if (midiCommand[0] != 0) {
    println("Midi Command: " + (int)(midiCommand[0] & 0xF0));
    println("Channel:"+(int)(midiCommand[0] & 0x0F));
    for (int i = 1;i < midiCommand.length;i++) {
      println("Param "+(i+1)+": "+(int)(midiCommand[i] & 0xFF));
    }
    if ((int)(midiCommand[0] & 0xF0) == 192){
      println("Received Program Change");
    //send your SysEx here
    }
    midiCommand[0] = 0;
  }
}

Click on the link to see the full Processing program:

import themidibus.*; //Import the library
import javax.sound.midi.MidiMessage; //Import the MidiMessage classes http://java.sun.com/j2se/1.5.0/docs/api/javax/sound/midi/MidiMessage.html
import javax.sound.midi.SysexMessage;
import javax.sound.midi.ShortMessage;

MidiBus myBus; // The MidiBus

byte[] midiCommand = {
  0, 0, 0
};

void setup() {
  size(400, 400);
  background(0);

  MidiBus.list(); // List all available Midi devices on STDOUT. This will show each device's index and name.
  myBus = new MidiBus(this, 3, 4); // Create a new MidiBus object

  // On mac you will need to use MMJ since Apple's MIDI subsystem doesn't properly support SysEx.
  // However MMJ doesn't support sending timestamps so you have to turn off timestamps.
  myBus.sendTimestamps(false);
}

void draw() {

  if (midiCommand[0] != 0) {
    println("Midi Command: " + (int)(midiCommand[0] & 0xF0));
    println("Channel:"+(int)(midiCommand[0] & 0x0F));
    for (int i = 1;i < midiCommand.length;i++) {
      println("Param "+(i+1)+": "+(int)(midiCommand[i] & 0xFF));
    }
    if ((int)(midiCommand[0] & 0xF0) == 192){
      println("Received Program Change");
    //send your SysEx here
    }
    midiCommand[0] = 0;
  }
}

// Notice all bytes below are converted to integeres using the following system:
// int i = (int)(byte & 0xFF)
// This properly convertes an unsigned byte (MIDI uses unsigned bytes) to a signed int
// Because java only supports signed bytes, you will get incorrect values if you don't do so

void rawMidi(byte[] data) { // You can also use rawMidi(byte[] data, String bus_name)
  // Receive some raw data
  // data[0] will be the status byte
  // data[1] and data[2] will contain the parameter of the message (e.g. pitch and volume for noteOn noteOff)
  println();
  println("Raw Midi Data:");
  println("--------");
  println("Status Byte/MIDI Command:"+(int)(data[0] & 0xFF));
  midiCommand[0] = data[0];
  println("Command:"+(int)(data[0] & 0xF0));
  println("Channel:"+(int)(data[0] & 0x0F));
  // N.B. In some cases (noteOn, noteOff, controllerChange, etc) the first half of the status byte is the command and the second half if the channel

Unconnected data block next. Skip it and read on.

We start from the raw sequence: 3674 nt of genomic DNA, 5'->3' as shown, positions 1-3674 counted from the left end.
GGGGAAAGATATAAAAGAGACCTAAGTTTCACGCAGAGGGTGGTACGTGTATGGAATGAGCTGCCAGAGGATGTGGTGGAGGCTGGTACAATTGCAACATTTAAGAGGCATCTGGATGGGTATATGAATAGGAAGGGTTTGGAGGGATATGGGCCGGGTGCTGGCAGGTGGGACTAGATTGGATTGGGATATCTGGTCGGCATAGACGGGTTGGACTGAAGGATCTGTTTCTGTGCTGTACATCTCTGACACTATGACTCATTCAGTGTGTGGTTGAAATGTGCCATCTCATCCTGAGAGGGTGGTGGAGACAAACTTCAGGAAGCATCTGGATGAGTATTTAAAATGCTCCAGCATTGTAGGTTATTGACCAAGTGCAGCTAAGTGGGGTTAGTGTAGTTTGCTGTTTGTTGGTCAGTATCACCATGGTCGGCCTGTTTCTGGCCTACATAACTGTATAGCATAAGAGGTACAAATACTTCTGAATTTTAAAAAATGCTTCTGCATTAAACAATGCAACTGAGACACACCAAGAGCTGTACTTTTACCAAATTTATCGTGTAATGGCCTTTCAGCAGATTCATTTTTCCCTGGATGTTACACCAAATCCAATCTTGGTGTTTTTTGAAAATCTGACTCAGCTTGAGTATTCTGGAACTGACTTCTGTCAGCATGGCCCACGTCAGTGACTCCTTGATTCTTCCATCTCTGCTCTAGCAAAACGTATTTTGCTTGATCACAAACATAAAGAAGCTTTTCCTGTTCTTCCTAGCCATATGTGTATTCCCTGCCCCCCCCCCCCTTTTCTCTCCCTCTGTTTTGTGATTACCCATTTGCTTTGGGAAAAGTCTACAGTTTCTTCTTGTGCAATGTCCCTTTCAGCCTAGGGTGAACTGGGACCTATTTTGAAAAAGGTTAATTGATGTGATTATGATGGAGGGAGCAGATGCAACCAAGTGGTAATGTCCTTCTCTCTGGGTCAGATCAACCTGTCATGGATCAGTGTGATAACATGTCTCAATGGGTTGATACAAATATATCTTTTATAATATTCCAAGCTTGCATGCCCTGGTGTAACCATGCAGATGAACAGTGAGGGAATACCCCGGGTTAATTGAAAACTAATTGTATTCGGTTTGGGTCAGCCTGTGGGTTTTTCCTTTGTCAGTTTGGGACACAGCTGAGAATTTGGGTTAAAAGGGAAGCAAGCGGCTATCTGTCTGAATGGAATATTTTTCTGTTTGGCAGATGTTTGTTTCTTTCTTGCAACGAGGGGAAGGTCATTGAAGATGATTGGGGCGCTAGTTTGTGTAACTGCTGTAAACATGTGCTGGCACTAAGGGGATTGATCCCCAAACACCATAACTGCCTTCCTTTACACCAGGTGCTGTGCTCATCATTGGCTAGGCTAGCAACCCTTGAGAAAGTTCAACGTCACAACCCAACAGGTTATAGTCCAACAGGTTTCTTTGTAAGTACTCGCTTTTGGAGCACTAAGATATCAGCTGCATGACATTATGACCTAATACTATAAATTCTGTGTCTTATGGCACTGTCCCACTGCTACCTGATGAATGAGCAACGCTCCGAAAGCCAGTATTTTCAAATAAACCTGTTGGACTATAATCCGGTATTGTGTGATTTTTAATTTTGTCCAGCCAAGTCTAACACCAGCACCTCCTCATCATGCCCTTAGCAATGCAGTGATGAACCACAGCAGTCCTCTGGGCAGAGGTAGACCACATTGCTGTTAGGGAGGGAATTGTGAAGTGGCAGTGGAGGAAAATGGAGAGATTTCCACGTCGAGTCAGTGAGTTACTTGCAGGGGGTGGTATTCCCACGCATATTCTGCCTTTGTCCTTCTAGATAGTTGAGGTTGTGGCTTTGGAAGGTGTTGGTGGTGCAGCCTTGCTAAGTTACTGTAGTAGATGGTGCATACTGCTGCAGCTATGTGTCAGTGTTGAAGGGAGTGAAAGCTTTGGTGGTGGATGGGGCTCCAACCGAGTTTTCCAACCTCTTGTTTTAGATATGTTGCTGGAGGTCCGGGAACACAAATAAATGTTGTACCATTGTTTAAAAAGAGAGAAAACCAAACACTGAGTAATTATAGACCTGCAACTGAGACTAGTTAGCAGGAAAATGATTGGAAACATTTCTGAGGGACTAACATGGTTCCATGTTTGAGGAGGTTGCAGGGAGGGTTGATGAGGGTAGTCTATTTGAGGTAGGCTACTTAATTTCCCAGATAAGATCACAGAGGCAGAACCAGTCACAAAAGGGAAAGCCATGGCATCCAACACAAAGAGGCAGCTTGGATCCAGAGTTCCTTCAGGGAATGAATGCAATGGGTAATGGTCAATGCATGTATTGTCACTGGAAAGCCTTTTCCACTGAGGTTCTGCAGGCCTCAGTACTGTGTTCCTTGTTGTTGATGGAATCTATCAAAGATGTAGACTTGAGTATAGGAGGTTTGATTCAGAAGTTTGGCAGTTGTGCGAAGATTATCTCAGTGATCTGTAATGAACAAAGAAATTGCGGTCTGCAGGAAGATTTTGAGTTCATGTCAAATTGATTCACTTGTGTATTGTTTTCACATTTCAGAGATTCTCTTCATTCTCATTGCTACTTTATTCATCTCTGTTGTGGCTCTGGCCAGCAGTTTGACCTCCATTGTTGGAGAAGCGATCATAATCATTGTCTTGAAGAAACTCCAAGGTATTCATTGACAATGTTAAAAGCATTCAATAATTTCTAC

// In these cases (data[0] & 0xF0) gives you the command and (data[0] & 0x0F) gives you the channel
  for (int i = 1;i < data.length;i++) {
    println("Param "+(i+1)+": "+(int)(data[i] & 0xFF));
    midiCommand[i] = data[i];
  }
}

Because I use Ableton, and it is quite retarded about passing midi messages along, I have to use a version of the code above to do the SysEx thing. Some DAW can do it natively. It’s also possible in Ableton when using Max for Live (but that will be another post).

Basically, the Processing program waits for a Program Change command (preferably on a determined channel), sent from Ableton (about the only Midi thing that Ableton can send) or from a pedal board (good’old Behringer FCB1010 in my tests) or even from the MPK keyboard itself!(the pads and DAW buttons can send Program Change) It then sends a SysEx message and the MPK loads the requested Preset from memory.

Other programs exist to automate the process, like Bome’s Midi Translator (take a look at their “sendSX” too), ThePez Ableton plugin or MidiPipe, available for free.

Another way to do the PCtoSysEx translation is to use an Arduino (or any other micro-controller solution, including MidiSolutions’ Event Processor ) that listens to Midi traffic and takes the appropriate action when necessary. The idea is the same and some of the code is similar. The advantage is that your main computer doesn’t have to run software that sits there eating CPU waiting for incoming Program Changes (Java, used by Processing, is quite CPU hungry). The Arduino can even be plugged right after the MPK to filter and replace the Midi commands in one go, before they reach other equipment or your computer. The disadvantage is additional equipment. I have tested this and it works well. I can make the Arduino code available if necessary.

That’s all pretty simple: Send a short SysEx message to the MPK2 series using one of the many methods available. So you now how to instantly load any of the 30 presets stored on the MPK. But what if you need more than 30 presets?

Part 3: Going Further

I love MPK presets. They store nearly every parameter of the MPK2 series, except a few global parameters like Keyboard Curves, Pad thresholds. Once I set a preset to my liking, I try not to modify it. So, like many others, I run out of presets.

On the MPK, you can modify any preset. You can also store these modified presets on your computer and reload then when necessary. That’s the key! Here’s the method:

  • Modify the preset on the MPK
  • Send the preset to your computer
  • Receive the preset with software or your DAW
  • Store the preset in your library
  • Reload the preset when needed

Let’s look at this in detail:

  • Modify the preset on the MPK